Archive for the ‘History/Preservation’ Category

July 11 2014

Navarinou & Plato’s Academy Parks: Communities Create Public Space in Athens

July 11th, 2014Posted by 

Currently, in the city of Athens, Greece, there are various initiatives lead by local groups and community members, taking action to improve city life by any means necessary. Is it possible that these activities could bring a series of changes to the city landscape, that otherwise may be very unlikely to happen. On opposite sites in central Athens, residents […]

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July 08 2014

Thessaloniki, Greece’s White Tower Takes the Lead in National Pilot Upgrading Plan

July 8th, 2014Posted by 

This year, the tourist season in Thessaloniki has been much more organized than in years past. The city has achieved, what some could say, is the self-explanatory. Since April 2014, 33 archaeological sites and museums have extended their working hours as part of a National Pilot Upgrading Plan, which includes, in addition to the extension of working […]

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July 03 2014

Heritage In Danger: The Desrochers House, St-Leonard District, Montreal

July 3rd, 2014Posted by 

Thanks to sites being registered on the annual Heritage Montreal list of endangered sites, in 2013, the media brought to light the St-Leonard housing co-op and its sneaky disappearance – which was caused by the lack of a regulatory framework in the St-Leonard district. The largest grouping of bungalows ever built in Quebec, according to […]

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July 02 2014

Green Spaces – Where and How are They Built into a City? Examples of Italian Urban Greenery

July 2nd, 2014Posted by 

Living in an Italian city makes one appreciate the importance of the outdoors and public spaces. Apart from the piazzas and the narrow paved streets that are always filled with people and happy noise, in many corners a beautiful and peaceful garden or a spacious park is to be discovered. But what were the circumstances […]

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July 01 2014

Three Querns Preserved & Operating Again on Patmos Island, Greece

July 1st, 2014Posted by 

In places with few residents, nicknames are extremely common. Patmos’ citizens tenderly call the architect Dafni Becket “Mylomama” (meaning the mother of querns). The reason for this nickname is because this Greek woman, who was a child of diaspora (from a mother who comes from Athens and an American dad, she grew up in Geneva) […]

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July 01 2014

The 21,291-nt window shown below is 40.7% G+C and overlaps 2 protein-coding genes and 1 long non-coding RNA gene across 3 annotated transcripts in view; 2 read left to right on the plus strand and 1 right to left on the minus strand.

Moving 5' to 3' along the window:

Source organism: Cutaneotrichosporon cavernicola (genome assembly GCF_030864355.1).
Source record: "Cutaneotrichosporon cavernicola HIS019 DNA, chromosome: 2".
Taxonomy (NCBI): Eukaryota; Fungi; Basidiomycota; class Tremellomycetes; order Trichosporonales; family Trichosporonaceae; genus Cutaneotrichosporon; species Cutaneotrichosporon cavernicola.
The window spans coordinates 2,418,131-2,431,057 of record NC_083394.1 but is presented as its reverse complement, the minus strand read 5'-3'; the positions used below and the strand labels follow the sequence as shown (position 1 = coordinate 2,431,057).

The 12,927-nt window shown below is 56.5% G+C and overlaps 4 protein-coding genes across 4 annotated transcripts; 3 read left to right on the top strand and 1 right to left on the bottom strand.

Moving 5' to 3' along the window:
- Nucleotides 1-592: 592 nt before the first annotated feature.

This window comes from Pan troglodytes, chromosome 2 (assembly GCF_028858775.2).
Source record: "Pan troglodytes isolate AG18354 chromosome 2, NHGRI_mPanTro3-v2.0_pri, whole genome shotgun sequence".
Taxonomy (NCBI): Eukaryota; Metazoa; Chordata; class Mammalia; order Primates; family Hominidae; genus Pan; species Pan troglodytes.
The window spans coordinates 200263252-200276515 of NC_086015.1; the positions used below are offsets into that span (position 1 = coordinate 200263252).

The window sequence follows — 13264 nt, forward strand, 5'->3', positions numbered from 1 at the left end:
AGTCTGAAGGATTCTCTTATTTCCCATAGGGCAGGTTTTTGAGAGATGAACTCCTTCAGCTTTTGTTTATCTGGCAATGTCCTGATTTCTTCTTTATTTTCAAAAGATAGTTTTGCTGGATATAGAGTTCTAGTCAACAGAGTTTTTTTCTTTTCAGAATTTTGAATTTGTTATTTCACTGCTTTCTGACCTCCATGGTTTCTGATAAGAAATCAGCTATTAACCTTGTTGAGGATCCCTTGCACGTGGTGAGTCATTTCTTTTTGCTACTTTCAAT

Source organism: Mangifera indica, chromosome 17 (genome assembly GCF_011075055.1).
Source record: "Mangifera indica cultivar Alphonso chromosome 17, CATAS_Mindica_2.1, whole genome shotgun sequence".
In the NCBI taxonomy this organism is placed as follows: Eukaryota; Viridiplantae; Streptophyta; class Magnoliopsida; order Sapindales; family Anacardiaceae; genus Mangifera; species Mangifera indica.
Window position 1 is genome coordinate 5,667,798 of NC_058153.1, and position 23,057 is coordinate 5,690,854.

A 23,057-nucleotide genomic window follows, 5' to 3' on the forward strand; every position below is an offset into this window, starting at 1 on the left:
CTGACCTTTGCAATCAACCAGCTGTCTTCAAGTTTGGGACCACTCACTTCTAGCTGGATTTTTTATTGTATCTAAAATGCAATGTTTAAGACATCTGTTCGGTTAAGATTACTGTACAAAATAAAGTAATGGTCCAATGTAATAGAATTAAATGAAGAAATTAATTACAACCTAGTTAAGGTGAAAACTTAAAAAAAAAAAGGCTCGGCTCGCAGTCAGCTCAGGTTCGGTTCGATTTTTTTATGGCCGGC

From the Last Council Meeting of the Saint-Merri Neighborhood, Paris

July 1st, 2014Posted by 

The last meeting of the council of the Saint-Merri neighborhood was an opportunity for the municipality of the 4th Arrondisement to speak – plans on the boards – about the adjustments to the study concerning access to the Saint-Merri pool and school. “Vivre le Marais!” has not stopped discussing the upkeep and cleanliness issues now […]

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June 30 2014

The Challenge of Urban Densification in Lausanne, Vaud, Switzerland

June 30th, 2014Posted by 

My last post, which was dedicated to densification in Lausanne, provoked a courteous and detailed response from the President of Lausanne’s Socialist Party, Benoît Gaillard. His remarks raise interesting questions about densification and its local implementation. The following thoughts are based on the examples of Vaud and Lausanne, but they are applicable everywhere. Firstly, it […]

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June 30 2014

Via Paolo Sarpi: The Milanese Chinatown

June 30th, 2014Posted by 

I came to Via Paolo Sarpi for the first time three years ago, when my friend, visiting from England, and I got lost on our way to see the Monumental Cemetery of Milan. We were walking for the longest time and at some point realized the environment had changed completely – from the store design, to its […]

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June 26 2014

Artistic Surprises in the Creation District, Quebec City, Canada

June 26th, 2014Posted by 

Six temporary works of public art will play hide and seek this summer with the visitors to the Old Port, Place Royale and Petit-Champlain districts, which are now identified under the Creation District banner. Among others, we will discover the works of Jose Luis Torres, Laurent Gagnon, and the Cooke-Sasseville duo. Collectives of young Quebec […]

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June 24 2014

Odysseus Elytis’ Poetry Finds a Home in Plaka, Athens, Greece

June 24th, 2014Posted by 

  The files of the poet Odysseus Elytis have finally found their home. Last Tuesday, the deputy Minister for the Environment, Mr. Nikos Tagaras, signed an agreement, which opens the way to create the “Elytis Home.” This home will be within a listed building at the intersection of Dioskouron and Polignotou Streets in the Plaka area of Athens, Greece. […]